DM: Physical Activity (2007)

Study Design:
- Click here for explanation of classification scheme.
Quality Rating:
Research Purpose:
To establish whether the glycemic control achieved in exercise-trained adolescents with type 1 diabetes mellitus is dependent on the quality of glycemic control prior to the initiation of exercise training.
Inclusion Criteria:
Adolescents with type 1 diabetes.
Exclusion Criteria:
Free of diabetic complications that would have prevented them from participating in a training program.
Description of Study Protocol:


Patients were selected from population treated by one of the researchers.  Patients were regularly attending Princess Margaret Hospital Diabetic Clinic.


Randomized Controlled Trial. 

Blinding used (if applicable)

Not used - lab tests.

Intervention (if applicable)

Randomized to groups with either lower or higher than 9% HbA1c and submitted to 12 weeks of supervised training and 12 weeks of unsupervised training.

Statistical Analysis

Results analyzed using paired Friedman nonparametric test.  Similar conclusions reached when data were submitted to ANOVA with repeated measures.

Data Collection Summary:

Timing of Measurements

All patients tested before exercise program, following 12 weeks of supervised training, and after an additional 12 weeks of unsupervised training.

Dependent Variables

  • Body composition measured through skinfold measurements
  • Height, weight, BMI
  • Aerobic capacity measured through Aerobic Power Index submaximal test
  • HbA1c determined by agglutination inhibition immunoassay

Independent Variables

  • Training protocol
  • Subjects instructed to follow normal diet and keep records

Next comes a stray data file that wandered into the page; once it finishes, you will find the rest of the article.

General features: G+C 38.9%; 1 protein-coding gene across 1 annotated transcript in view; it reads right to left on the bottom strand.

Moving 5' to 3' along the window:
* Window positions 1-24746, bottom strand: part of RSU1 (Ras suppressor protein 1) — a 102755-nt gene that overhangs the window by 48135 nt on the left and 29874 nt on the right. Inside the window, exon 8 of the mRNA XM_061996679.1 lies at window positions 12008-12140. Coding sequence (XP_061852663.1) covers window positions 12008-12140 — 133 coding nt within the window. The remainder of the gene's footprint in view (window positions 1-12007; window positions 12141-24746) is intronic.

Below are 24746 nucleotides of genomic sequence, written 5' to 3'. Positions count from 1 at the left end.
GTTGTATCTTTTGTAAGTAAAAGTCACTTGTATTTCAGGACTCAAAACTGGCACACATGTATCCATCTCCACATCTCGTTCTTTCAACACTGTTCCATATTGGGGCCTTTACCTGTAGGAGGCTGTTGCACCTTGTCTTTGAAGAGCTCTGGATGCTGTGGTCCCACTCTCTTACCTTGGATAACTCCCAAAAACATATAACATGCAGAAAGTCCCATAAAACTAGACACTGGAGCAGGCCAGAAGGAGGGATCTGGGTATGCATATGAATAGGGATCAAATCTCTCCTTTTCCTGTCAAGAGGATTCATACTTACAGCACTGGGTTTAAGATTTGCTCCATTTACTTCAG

Control Variables


Description of Actual Data Sample:

Initial N: 24 adolescents, 12 per group, 12 females

Attrition (final N):  24 assumed; any dropouts not discussed

Age:  mean age 14.0 +/- 1.2 years

Ethnicity:  not mentioned

Other relevant demographics

Anthropometrics:  subjects were of similar socio-economic backgrounds 

Location:  Australia


Summary of Results:


  Pretraining (0 weeks) Supervised Training  (12 weeks)

Unsupervised Training (12 weeks)

Height - Trained (cm) 159.5 +/- 2.9 160.3 +/- 2.8 161.1 +/- 2.9

Height - Control (cm)

157.6 +/- 3.5

158.7 +/- 3.4

159.4 +/- 3.3

Skinfold Scores - Trained (mm)

123 +/- 11 119 +/- 12 125 +/- 13
Skinfold Scores - Control (mm) 100 +/- 9 103 +/- 13 100 +/- 10
Body Mass - Trained (kg) 55.4 +/- 3.7 57.0 +/- 3.6 57.5 +/- 3.7
Body Mass - Control (kg) 48.8 +/- 3.8 50.6 +/- 3.5 51.3 +/- 3.4
BMI - Trained 21.4 +/- 2.5 21.9 +/- 2.4 21.9 +/- 2.6

BMI - Control

19.4 +/- 2.4

19.9 +/- 2.2

20.0 +/- 2.0

Other Findings

12 weeks of supervised training caused a 17% rise in the patients' aerobic capacity which during the following period of unsupervised training decreased to pre-training levels (p < 0.05), thus suggesting a poor compliance with unsupervised training. 

The aerobic capacity of patients in the untrained control group remained stable for the duration of the study (p < 0.05).

In both poorly-controlled and well-controlled diabetic patients, HbA1c did not change in response to 12 weeks of supervised exercise training and remained stable during weeks of unsupervised training (p < 0.05).

In both untrained control groups, HbA1c remained at constant levels for the duration of the study (p < 0.05).

Author Conclusion:
The average levels of HbA1c in poorly and well controlled diabetic patients were not affected by training, a finding indicating that irrespective of the quality of glycemia prior to exercise training, glycemic control in adolescents with type 1 diabetes mellitus does not improve in response to exercise training alone.